|Tag(s):||Immigrants, Women, Jane Addams, Hull House, Social Movement, Social Settlement|
|Course:||“Industrialism and Imperialism,” Texas Wesleyan University|
In Twenty Years at Hull-House, Jane Addams reflected that after twenty years, Hull-House held true to its charter: “To provide a center for the higher civic and social life; to institute and maintain educational and philanthropic enterprises, and to investigate and improve the conditions in the industrial districts of Chicago.” However, she realized some changes had taken place at Hull-House. The immigrant population slowly moved from “prosperous Irish and Germans” to “Russian Jews, Italians, and Greeks”. The commerce on Polk Street came to include a shop for already made clothing that Addams deemed a “pretentious establishment”. Also, Hull-House’s location had changed from suburbs to city.
The buildings and homes situated on Polk and Halstead streets had also changed with their inhabitants. The types of houses now occupying the area in 1910 were “frame cottages” found typically in the poorer suburbs and contained several families rather than one. Many of the homes were moved into the neighborhood from nearby land taken over by factories. Therefore, the cottages looked temporary and were overshadowed by four or five story high tenement buildings. The tenements had no water supply, no fire escapes, and inadequate garbage collection.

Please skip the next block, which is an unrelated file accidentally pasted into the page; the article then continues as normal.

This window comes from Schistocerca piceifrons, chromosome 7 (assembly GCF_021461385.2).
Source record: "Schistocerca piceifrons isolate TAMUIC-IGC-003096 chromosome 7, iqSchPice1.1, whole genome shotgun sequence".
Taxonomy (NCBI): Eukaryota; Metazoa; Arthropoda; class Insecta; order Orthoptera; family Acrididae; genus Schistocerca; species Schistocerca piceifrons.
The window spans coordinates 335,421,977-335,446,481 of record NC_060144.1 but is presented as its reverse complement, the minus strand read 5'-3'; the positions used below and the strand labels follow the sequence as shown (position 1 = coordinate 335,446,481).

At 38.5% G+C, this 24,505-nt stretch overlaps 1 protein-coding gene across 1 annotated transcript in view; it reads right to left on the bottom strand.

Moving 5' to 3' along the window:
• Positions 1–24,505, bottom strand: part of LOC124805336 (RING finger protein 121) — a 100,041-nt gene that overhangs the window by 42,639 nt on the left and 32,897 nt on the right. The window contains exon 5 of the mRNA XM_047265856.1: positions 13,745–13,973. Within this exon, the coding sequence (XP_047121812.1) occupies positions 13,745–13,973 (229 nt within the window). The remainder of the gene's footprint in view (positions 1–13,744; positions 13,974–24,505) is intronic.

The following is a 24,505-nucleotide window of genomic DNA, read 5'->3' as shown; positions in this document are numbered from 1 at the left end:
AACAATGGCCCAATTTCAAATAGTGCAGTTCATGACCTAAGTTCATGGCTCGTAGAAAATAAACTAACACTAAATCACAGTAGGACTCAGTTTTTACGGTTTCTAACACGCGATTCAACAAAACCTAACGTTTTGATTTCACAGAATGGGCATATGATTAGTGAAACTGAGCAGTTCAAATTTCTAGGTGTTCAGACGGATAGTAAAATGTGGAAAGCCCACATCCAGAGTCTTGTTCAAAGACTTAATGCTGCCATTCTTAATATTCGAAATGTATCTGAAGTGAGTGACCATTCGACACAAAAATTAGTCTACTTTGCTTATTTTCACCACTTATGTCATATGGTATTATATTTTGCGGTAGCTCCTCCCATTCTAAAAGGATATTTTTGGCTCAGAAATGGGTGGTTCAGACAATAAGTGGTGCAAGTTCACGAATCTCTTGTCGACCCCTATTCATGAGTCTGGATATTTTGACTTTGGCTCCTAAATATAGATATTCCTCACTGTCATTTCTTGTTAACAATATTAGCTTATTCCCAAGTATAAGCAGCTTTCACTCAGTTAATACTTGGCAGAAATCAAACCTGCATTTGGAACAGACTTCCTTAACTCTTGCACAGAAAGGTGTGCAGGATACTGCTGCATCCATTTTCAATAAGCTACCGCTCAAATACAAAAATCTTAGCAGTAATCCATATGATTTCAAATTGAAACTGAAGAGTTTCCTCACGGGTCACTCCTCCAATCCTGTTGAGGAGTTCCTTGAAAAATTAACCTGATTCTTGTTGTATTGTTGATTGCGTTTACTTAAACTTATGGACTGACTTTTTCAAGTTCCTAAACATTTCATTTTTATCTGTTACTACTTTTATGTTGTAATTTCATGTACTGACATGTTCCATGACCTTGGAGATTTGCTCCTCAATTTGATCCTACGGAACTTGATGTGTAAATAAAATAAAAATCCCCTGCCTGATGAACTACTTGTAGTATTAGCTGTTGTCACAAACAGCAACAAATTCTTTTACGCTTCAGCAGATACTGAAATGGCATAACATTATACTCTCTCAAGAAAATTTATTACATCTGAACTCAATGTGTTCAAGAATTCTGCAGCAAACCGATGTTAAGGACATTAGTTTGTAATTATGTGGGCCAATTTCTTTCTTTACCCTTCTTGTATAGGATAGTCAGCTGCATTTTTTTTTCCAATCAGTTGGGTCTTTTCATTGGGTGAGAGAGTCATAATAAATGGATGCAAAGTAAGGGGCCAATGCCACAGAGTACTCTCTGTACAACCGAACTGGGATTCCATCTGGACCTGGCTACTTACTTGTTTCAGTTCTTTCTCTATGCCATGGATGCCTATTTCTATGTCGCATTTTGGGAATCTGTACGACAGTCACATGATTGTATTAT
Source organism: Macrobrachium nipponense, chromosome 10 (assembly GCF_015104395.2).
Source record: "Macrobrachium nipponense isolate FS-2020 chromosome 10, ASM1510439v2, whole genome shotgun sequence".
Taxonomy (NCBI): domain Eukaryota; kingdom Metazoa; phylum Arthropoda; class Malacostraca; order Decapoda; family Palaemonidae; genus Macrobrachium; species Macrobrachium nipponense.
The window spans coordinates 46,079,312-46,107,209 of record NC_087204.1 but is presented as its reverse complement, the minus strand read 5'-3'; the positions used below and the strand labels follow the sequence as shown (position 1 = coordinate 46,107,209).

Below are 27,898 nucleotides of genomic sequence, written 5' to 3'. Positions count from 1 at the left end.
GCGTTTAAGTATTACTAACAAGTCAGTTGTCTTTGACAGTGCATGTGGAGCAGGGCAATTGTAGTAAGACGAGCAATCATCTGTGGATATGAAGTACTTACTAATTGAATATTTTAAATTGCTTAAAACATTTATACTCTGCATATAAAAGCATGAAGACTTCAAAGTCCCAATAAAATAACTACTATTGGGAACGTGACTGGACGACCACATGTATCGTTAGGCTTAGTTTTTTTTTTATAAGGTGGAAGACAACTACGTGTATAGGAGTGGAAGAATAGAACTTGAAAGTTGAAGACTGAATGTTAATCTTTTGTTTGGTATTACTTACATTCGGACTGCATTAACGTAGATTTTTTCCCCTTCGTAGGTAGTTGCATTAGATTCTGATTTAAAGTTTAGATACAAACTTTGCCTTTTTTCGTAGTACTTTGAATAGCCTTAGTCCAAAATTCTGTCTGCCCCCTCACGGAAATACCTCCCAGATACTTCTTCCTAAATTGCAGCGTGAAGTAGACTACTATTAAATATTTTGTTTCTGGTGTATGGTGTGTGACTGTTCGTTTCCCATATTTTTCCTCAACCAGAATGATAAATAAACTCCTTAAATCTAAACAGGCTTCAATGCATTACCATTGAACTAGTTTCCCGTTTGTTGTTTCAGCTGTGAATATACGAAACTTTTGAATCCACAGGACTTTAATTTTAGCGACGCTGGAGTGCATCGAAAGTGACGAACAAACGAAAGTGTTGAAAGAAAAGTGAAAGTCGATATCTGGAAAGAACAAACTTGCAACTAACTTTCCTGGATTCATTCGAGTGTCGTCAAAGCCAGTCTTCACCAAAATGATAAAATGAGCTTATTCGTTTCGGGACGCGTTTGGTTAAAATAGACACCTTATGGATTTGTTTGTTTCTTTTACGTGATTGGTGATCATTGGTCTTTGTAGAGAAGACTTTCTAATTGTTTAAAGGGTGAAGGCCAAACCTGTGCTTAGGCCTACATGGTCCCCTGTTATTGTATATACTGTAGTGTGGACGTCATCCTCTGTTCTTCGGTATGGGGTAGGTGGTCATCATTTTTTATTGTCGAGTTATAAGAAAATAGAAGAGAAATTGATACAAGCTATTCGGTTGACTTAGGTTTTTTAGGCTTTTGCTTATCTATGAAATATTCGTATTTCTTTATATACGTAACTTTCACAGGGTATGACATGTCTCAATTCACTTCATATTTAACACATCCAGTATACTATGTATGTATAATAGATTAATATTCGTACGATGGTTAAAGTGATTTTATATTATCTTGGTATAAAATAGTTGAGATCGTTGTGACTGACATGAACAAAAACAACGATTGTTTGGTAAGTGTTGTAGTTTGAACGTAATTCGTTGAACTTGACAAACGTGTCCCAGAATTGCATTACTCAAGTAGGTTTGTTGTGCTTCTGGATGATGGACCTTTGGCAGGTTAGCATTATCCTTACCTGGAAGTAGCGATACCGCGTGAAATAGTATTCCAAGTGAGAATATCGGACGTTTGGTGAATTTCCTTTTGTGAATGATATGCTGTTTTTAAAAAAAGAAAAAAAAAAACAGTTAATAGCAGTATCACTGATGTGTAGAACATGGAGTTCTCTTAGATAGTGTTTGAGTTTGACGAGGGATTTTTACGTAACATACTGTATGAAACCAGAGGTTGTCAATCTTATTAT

The site Addams described in 1910 was her creation. Hull-House came to life during the time of Jane Addams. Hull-House, founded in 1889, celebrated twenty years of being a place immigrants came to gain knowledge about settling in America. Hull-House located in Chicago on the corner of Halstead and Polk, in 1889 was home to Russian, Sicilian, Greek, and Italian immigrants making up the majority of Chicago’s population. Hull-House’s mission of being a place where immigrants came to learn soon required it to offer classes to meet the immigrant’s needs. Services came to include classes, such as, English language, cooking, and American government. A public kitchen, nursery and playground were other amenities offered to the residents of Hull-House. The residents, who paid rent and contributed to the services, took the lead on many Hull-House projects that led to social reforms. After twenty years of operation Hull-House remained a cooperative environment for the immigrant population in Chicago.